When your mom used to draw lines from the string beans on your plate to her stories of children starving in Africa, she was right, it turns out.
We in the U.S. waste too much food, and, according to a report issued in August by the Stockholm International Water Institute, tossing away uneaten food also wastes the water used to grow and process it. This is critical because we can't take drinkable water for granted even here in America. And those in the developing world, where much of our food is grown, are often in dire need of it.
If we buy food and toss it out without using it, or we let it sit in the cupboard gathering dust, that's money out of our pockets that could have been better spent -- or maybe even tucked away in savings.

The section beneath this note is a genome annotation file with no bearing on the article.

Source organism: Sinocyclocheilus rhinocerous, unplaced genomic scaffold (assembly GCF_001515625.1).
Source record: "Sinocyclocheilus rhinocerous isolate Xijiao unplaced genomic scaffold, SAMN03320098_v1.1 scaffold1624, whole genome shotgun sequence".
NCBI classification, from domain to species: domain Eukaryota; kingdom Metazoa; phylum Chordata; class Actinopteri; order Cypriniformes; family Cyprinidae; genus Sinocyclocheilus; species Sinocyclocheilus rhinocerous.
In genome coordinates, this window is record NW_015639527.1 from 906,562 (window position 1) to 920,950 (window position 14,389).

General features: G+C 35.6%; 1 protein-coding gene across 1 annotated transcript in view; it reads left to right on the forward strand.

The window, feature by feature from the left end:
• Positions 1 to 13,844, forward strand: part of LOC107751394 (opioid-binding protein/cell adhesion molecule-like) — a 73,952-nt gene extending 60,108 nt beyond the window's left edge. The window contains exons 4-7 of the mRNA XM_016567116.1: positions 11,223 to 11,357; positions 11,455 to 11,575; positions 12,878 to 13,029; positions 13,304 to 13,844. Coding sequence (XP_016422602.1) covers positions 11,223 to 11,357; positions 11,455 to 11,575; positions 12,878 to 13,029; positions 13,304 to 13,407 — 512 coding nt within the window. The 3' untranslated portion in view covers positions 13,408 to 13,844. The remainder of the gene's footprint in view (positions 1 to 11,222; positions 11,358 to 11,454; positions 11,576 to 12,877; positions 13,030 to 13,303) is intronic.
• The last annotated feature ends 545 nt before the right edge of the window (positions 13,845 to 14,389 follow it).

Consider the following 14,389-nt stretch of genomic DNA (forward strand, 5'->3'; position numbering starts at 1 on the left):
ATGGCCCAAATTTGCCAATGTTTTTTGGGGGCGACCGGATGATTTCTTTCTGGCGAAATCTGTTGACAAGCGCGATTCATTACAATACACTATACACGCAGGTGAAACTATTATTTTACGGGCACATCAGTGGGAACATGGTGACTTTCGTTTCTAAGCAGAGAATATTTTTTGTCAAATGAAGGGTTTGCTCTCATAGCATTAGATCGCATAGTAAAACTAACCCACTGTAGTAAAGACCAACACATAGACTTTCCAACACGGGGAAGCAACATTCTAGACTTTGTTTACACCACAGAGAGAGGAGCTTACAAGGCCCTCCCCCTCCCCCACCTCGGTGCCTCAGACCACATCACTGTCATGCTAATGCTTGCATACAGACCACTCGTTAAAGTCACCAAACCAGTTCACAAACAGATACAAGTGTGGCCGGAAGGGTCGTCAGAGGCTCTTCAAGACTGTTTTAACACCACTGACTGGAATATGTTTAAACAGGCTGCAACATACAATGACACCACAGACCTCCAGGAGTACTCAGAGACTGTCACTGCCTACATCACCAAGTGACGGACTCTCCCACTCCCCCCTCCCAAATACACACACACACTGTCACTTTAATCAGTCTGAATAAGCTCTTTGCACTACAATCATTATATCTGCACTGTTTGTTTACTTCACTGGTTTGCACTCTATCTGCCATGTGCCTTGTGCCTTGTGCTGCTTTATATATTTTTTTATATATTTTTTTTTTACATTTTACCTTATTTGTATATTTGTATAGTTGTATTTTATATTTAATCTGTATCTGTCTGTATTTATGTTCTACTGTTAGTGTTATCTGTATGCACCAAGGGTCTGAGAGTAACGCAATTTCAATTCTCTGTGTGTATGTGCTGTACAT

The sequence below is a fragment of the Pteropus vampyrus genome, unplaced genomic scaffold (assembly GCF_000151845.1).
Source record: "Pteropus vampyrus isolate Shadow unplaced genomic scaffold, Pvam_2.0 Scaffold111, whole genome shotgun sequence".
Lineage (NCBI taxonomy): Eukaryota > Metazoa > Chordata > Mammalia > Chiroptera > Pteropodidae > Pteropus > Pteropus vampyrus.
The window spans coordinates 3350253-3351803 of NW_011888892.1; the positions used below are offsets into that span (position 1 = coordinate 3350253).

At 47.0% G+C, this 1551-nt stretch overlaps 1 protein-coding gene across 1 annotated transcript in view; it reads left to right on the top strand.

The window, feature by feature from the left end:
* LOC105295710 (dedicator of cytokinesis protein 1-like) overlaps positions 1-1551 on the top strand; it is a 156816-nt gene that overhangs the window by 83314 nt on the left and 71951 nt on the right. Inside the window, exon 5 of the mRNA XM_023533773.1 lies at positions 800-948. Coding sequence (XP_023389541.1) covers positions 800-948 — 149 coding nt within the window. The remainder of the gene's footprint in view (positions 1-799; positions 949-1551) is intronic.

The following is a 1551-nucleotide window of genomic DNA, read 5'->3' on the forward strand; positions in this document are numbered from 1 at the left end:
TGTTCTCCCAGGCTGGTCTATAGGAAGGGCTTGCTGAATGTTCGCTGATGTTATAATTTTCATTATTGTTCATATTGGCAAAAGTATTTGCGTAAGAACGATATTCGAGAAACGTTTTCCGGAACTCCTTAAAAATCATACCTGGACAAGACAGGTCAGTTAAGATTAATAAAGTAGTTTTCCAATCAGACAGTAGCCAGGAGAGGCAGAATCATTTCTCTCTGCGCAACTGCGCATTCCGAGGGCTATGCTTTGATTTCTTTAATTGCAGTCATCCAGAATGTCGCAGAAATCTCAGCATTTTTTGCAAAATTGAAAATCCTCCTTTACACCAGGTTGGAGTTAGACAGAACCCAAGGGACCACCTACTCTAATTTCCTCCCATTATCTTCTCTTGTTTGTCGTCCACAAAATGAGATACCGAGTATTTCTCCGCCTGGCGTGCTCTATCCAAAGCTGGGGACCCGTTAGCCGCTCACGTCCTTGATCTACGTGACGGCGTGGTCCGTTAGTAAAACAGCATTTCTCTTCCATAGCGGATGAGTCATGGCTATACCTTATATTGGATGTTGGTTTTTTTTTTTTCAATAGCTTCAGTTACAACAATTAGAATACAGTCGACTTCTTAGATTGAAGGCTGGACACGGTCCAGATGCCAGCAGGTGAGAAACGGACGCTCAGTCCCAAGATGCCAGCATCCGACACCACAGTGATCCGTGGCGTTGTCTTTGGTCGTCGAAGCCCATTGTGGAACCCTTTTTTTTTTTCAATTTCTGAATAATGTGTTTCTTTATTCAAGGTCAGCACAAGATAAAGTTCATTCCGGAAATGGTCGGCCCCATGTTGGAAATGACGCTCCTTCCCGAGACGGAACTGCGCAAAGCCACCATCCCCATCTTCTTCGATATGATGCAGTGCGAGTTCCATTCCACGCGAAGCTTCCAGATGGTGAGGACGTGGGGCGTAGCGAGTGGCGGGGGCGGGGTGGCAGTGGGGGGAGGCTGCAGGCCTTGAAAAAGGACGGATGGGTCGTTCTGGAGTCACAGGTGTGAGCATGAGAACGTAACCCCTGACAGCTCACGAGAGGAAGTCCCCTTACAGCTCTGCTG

According to the institute, as much as half of the water used to grow food around the world is wasted on food that goes uneaten. Halving that amount by 2025 is crucial to maintaining a food and water supply that can sustain all of us.Here are some eye-opening numbers: In the U.S., we throw away 30% of our food every year, according to the institute. That wastes enough water to meet the needs of every household in North America for a year. It also wastes more than $48 billion a year, the report found.
So when you go to the market, buy less food.
A radical, but not unreasonable, move would be to look in your shopping cart the next time you're weaving toward the checkout counter and take out one-third of the items you thought you wanted to by. (Or go over your shopping list and cross off one-third of the items before you leave home.) Maybe you don't really need the Hershey (STOCK QUOTE: HSY) chocolate bars and the Keebler (STOCK QUOTE: KBL) cookies. Maybe your family actually can settle for one flavor of juice and one type of milk. Maybe it's time to admit that those bulk-size items you grab at Costco (STOCK QUOTE: COST) often go stale or that your fickle kids usually get bored before you make your way through them.